3 Bands that will Never be the Same

I collect music much differently than most people I know. I find a sound that means something to me and I follow it through. I still listen to NIN just as much as I did when I was in high school (although I probably etch the logo into desks less often). Instead of having DMX in the heavy rotation one year and listening to bluegrass the next (sorry Dan), I slowly but surely build up the soundtrack of my life. This is why it pains me so when bands go in unexpected directions with their music. While it can sometimes be an amazing surprise we all have to admit that many times these changes don’t work out for the best. Whether still good or not, these are 3 bands that will never be the same.

Filter – The first record was rough and original- part Nine Inch Nails and part garage band. Richard Patrick and Brian Liesegang proved to be a creative force that infused simplicity with a temper. Hard, powerful songs made up the brunt of the album and were complemented with a couple softer, driving masterpieces. Everything looked roses for the group’s future but it wasn’t meant to last. Patrick thought Liesegang was too experimental and kicked him out of the group. Filter would never be the same again. The subsequent albums have been more focused on live music and less filtered effects, essentially forsaking the roots that led to the original’s success. There are plenty of good tracks among the rest of Filter’s collection, to be sure, but none have managed to capture the bold ideals of Short Bus.

Finger Eleven – Never have I seen a higher percentage of great (not just good) songs on a band’s first two albums. Finger Eleven was pure rock that hit you out of nowhere and didn’t take a break until the last track was done. At a time in the industry that was short on talent and full of copycats, this band proved that you didn’t need a gimmick to make a strong sound. Unfortunately, they didn’t prove that they could be commercially successful without one. Their 3rd album debuted with a foreign sound that was a makeover of their previous identity. New voice effects, new guitar style- Finger Eleven crumbled under the pressure and joined the throng of one-hit wannabes. Inauspiciously, they gained some popularity with One Thing and never looked back. In truth, the slow ballads aren’t horrible and there is a lot to like about the heavier outings but it is hard not to be wistful about the days when this band was uncompromising.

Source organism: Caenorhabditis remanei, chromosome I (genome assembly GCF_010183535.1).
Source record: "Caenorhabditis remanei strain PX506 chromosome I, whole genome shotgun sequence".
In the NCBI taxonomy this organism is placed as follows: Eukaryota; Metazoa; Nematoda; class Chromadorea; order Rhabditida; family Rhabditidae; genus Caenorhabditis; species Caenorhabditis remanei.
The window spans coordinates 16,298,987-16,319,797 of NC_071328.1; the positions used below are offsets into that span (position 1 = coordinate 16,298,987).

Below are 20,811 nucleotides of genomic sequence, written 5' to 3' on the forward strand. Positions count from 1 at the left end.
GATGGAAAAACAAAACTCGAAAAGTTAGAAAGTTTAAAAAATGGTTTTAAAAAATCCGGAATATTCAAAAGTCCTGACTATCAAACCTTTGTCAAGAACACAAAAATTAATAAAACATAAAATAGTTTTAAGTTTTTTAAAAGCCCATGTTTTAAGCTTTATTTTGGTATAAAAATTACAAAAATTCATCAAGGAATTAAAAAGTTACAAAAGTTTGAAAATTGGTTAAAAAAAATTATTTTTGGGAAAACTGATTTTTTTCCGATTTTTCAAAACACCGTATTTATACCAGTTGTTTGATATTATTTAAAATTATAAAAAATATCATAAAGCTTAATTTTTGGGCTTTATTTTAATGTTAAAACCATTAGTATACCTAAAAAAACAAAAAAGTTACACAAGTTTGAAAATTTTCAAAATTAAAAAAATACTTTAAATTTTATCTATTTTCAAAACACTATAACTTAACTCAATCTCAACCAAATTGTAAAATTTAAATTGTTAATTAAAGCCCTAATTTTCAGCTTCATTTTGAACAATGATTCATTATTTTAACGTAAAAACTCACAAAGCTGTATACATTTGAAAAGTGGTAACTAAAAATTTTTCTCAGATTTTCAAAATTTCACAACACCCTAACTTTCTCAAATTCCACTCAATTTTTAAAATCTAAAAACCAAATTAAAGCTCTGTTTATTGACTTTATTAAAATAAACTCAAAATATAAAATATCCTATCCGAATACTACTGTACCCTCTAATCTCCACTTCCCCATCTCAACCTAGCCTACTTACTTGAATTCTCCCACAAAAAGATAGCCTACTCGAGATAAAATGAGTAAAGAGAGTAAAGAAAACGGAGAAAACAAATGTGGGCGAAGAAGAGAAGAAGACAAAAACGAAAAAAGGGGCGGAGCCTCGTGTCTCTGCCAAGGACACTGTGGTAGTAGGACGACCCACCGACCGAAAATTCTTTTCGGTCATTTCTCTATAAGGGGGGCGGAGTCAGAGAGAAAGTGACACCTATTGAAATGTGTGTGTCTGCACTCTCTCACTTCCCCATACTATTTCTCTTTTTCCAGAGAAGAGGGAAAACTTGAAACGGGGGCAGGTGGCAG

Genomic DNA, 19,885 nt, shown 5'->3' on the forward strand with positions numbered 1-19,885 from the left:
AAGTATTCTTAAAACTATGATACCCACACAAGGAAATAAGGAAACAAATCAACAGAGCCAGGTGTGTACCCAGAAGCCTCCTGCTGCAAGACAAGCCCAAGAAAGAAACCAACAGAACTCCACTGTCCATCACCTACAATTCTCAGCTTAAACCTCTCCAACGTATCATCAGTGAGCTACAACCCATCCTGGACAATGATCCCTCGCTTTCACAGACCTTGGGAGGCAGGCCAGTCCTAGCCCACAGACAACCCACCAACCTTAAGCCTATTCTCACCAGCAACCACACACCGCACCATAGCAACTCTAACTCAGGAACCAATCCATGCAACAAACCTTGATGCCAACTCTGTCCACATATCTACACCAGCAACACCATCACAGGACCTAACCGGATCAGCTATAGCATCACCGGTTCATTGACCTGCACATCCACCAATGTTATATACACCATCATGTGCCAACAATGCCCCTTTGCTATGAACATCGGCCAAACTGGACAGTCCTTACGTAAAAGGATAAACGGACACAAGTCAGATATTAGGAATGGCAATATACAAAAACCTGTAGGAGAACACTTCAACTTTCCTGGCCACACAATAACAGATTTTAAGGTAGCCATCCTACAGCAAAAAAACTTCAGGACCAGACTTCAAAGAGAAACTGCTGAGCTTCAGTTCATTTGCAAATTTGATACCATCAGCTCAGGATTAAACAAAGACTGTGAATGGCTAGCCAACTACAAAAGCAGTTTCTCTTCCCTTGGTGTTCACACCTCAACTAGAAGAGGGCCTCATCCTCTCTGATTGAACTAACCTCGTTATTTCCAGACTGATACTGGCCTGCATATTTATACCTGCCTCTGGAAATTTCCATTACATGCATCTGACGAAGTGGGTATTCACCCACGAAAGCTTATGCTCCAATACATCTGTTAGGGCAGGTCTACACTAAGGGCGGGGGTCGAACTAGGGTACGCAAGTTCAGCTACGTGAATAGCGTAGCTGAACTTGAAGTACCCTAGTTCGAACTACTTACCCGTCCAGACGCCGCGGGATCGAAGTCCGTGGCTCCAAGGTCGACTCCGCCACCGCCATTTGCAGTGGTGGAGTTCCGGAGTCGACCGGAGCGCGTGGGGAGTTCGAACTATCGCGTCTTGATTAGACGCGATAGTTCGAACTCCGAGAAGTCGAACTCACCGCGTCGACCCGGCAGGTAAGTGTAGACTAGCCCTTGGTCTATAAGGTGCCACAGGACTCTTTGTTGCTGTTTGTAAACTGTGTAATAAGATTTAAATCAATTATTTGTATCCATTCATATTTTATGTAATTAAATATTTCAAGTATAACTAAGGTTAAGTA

Pearl Jam – Extremely outdated to the point of being an afterthought, this band makes the list purely because it is the king of bands that will never be the same. Ten was not merely a great debut album- it was a cultural movement. The explosive vocals and sloppy guitar ignited a new era of rock and a new generation of listeners. I identified with this music, man. I remember not going back to class because I was busy listening to my Animal cassette. Even Vitalogy was a strong showing, but there were chinks in the armor. Eddie Vedder was growing to hate his success more and more and began taking it out on the fans with crap like Hey Crazy Mophandle Mama. Unlike the two bands above, Pearl Jam’s decline happened slowly and painfully. Every album would have less worth than the one before it until the point where I could not bring myself to listen any longer. I seriously can’t even think of another band whose music I don’t buy anymore- it’s that drastic.

So next time you are drinking a cold one and feeling a bit sentimental make sure to pour out a bit for your dead homies. We can always remember their past.

(Visited 404 times, 1 visits today)